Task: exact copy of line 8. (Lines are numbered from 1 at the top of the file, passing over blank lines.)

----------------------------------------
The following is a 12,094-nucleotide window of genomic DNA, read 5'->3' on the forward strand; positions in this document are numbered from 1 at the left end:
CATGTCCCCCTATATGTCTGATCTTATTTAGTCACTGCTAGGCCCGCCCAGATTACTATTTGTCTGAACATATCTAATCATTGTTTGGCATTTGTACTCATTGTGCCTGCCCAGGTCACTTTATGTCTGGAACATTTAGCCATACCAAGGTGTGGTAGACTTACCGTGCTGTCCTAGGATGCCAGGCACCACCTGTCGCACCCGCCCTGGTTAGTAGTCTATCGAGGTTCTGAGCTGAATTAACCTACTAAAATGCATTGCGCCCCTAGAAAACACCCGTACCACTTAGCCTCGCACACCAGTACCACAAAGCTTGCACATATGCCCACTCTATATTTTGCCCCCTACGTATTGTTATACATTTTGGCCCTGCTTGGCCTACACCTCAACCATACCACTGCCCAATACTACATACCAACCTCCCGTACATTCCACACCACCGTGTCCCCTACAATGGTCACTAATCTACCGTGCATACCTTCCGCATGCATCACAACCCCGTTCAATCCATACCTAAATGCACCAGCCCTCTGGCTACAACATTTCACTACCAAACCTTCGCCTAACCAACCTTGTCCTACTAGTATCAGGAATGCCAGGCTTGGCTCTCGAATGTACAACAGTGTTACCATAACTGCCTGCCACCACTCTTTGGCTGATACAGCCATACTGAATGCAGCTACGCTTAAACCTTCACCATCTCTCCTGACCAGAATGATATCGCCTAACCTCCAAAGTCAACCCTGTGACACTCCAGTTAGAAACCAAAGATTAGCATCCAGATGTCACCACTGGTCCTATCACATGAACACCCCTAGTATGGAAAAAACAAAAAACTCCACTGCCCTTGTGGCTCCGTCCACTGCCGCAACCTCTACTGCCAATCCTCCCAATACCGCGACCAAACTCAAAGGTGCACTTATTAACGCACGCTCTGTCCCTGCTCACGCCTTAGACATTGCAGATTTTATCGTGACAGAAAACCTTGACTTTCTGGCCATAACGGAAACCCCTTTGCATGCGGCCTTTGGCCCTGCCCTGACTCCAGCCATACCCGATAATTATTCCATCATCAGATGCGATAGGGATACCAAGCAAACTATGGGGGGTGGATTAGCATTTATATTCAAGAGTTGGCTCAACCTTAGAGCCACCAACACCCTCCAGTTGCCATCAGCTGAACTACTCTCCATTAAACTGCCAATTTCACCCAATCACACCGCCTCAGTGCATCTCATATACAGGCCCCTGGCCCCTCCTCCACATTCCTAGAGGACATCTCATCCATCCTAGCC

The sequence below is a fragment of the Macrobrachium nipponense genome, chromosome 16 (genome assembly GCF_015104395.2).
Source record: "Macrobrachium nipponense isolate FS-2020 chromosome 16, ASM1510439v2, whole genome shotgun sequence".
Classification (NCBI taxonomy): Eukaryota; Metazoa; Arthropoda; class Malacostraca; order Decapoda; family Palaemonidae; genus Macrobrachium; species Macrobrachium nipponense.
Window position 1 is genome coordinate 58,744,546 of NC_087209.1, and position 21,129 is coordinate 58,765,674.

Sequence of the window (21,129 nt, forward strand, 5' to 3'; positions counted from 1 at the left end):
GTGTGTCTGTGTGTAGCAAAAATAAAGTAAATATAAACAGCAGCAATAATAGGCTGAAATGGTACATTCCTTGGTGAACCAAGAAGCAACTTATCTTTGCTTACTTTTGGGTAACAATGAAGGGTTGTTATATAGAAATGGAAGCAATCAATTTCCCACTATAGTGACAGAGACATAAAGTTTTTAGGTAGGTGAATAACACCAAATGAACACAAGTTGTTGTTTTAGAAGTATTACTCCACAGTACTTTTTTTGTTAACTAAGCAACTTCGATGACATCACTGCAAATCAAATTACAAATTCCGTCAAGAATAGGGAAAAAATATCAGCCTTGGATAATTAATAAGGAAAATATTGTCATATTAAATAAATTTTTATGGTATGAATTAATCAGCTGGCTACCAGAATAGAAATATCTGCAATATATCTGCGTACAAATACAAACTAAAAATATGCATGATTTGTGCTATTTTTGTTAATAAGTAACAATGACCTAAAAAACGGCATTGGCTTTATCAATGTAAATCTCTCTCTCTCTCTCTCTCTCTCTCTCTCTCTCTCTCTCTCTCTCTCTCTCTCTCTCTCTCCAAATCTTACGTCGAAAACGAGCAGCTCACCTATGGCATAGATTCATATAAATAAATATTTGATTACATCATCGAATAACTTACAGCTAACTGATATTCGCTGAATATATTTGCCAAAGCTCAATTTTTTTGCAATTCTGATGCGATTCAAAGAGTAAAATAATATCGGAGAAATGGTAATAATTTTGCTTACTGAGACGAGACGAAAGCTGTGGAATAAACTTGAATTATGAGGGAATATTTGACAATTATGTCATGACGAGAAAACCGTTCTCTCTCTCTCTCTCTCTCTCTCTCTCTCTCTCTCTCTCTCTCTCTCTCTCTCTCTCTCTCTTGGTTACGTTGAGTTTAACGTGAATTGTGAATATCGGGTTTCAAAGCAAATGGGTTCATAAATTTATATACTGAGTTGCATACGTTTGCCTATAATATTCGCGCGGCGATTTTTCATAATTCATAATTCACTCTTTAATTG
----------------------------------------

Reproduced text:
GTGTGTCTGTGTGTAGCAAAAATAAAGTAAATATAAACAGCAGCAATAATAGGCTGAAATGGTACATTCCTTGGTGAACCAAGAAGCAACTTATCTTTGCTTACTTTTGGGTAACAATGAAGGGTTGTTATATAGAAATGGAAGCAATCAATTTCCCACTATAGTGACAGAGACATAAAGTTTTTAGGTAGGTGAATAACACCAAATGAACACAAGTTGTTGTTTTAGAAGTATTACTCCACAGTACTTTTTTTGTTAACTAAGCAACTTCGATGACATCACTGCAAATCAAATTACAAATTCCGTCAAGAATAGGGAAAAAATATCAGCCTTGGATAATTAATAAGGAAAATATTGTCATATTAAATAAATTTTTATGGTATGAATTAATCAGCTGGCTACCAGAATAGAAATATCTGCAATATATCTGCGTACAAATACAAACTAAAAATATGCATGATTTGTGCTATTTTTGTTAATAAGTAACAATGACCTAAAAAACGGCATTGGCTTTATCAATGTAAATCTCTCTCTCTCTCTCTCTCTCTCTCTCTCTCTCTCTCTCTCTCTCTCTCTCTCTCTCTCTCCAAATCTTACGTCGAAAACGAGCAGCTCACCTATGGCATAGATTCATATAAATAAATATTTGATTACATCATCGAATAACTTACAGCTAACTGATATTCGCTGAATATATTTGCCAAAGCTCAATTTTTTTGCAATTCTGATGCGATTCAAAGAGTAAAATAATATCGGAGAAATGGTAATAATTTTGCTTACTGAGACGAGACGAAAGCTGTGGAATAAACTTGAATTATGAGGGAATATTTGACAATTATGTCATGACGAGAAAACCGTTCTCTCTCTCTCTCTCTCTCTCTCTCTCTCTCTCTCTCTCTCTCTCTCTCTCTCTCTCTCTCTTGGTTACGTTGAGTTTAACGTGAATTGTGAATATCGGGTTTCAAAGCAAATGGGTTCATAAATTTATATACTGAGTTGCATACGTTTGCCTATAATATTCGCGCGGCGATTTTTCATAATTCATAATTCACTCTTTAATTG